Where are we in the credit cycle and how long do we have before it turns? This is a question we often get asked by investors. Any serious analysis of this topic requires an understanding of the long term behaviour of interest rates, central bank policy, agency credit ratings, corporate balance sheet fundamentals and credit spread cycles. Here we highlight some of these metrics and conclude that we are currently somewhere between mid and late cycle – the current cycle probably still has some way to run.
Traditional decompositions of the credit cycle define the following four phases: (i) downturn, (ii) repair, (iii) recovery and (iv) expansion. Each of these phases can last a while and the transitions between phases aren’t always clear cut. Our qualitative and quantitative analysis suggests that we are currently in the expansionary phase in the US and still in the latter stages of the recovery phase in Europe.
The long term ratings backdrop is one of ongoing credit quality deterioration in the global investment grade issuer universe. Figure 1 shows that there has been a consistent lowering of the average credit quality – that is, a greater number of BBB rated issuers – for the investment grade corporate issuer universe, especially since the global financial crisis began. In 1989 only forty percent of all Moody’s rated investment grade corporate issuers were low rated (i.e. BBB or A). Today that figure is almost ninety percent!
Delving deeper and splitting by region, we see that the majority of this deterioration has come from GBP and EUR bonds. Figure 2 demonstrates the average bond quality of the BAML global investment grade index since 2000. The pace of deterioration picked up sharply during the crisis.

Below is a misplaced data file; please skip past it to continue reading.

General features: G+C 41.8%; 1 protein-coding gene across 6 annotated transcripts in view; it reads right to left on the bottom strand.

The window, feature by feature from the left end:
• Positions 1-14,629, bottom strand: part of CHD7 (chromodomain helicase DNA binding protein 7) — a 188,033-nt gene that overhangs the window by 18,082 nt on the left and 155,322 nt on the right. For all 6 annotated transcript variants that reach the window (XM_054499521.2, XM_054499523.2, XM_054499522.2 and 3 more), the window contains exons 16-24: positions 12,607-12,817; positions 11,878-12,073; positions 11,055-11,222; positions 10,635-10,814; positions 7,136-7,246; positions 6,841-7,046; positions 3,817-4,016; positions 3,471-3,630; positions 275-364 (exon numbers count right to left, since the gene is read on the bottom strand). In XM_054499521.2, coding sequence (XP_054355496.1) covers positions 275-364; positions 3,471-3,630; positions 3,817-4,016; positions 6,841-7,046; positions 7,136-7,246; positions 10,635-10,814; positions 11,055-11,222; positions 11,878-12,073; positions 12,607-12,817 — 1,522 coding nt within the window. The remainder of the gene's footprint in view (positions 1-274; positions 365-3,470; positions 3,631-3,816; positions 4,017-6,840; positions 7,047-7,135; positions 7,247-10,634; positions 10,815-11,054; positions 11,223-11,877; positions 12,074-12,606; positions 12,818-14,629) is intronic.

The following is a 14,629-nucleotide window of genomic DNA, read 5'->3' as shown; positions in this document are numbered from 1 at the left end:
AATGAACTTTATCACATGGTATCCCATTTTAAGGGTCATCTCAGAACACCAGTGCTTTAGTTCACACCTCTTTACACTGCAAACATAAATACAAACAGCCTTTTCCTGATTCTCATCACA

Interestingly, the average bond quality of the equivalent index in the global high yield universe over the same time period actually shows an improvement – see Figure 3. This is because the high yield universe has over time been comprised of an increasing number of fallen angels. At the same time, the number of CCC rated issuers coming to the high yield market has fallen sharply. It is also worth noting that these high yield ratings may have been somewhat flattered by the fact that some lower rated issuers have been resorting to the loan market to raise financing – here we have only analysed the high yield bond market in isolation.
Whilst quantitative easing remains supportive of the credit cycle – by lowering rates and increasing the demand for credit – we also note that it has resulted in a low number of defaults over the last few years. Figure 4 illustrates global high yield default rates since 1998.
Looking at aggregate fundamental credit trends in the US and in Europe – for example, revenue, EBITDA, interest coverage and net leverage – we conclude that corporate balance sheets still look to be in decent shape at this stage of the credit cycle. But how should one relate ratings and corporate fundamental health to credit spreads? Each phase of the credit cycle is associated with corresponding trends in credit spread movements – the downturn is clearly associated with spread widening, the repair and recovery phases with spread tightening, and the expansion phase with spread stability. It is instructive to analyse spread cycles to better understand credit cycles.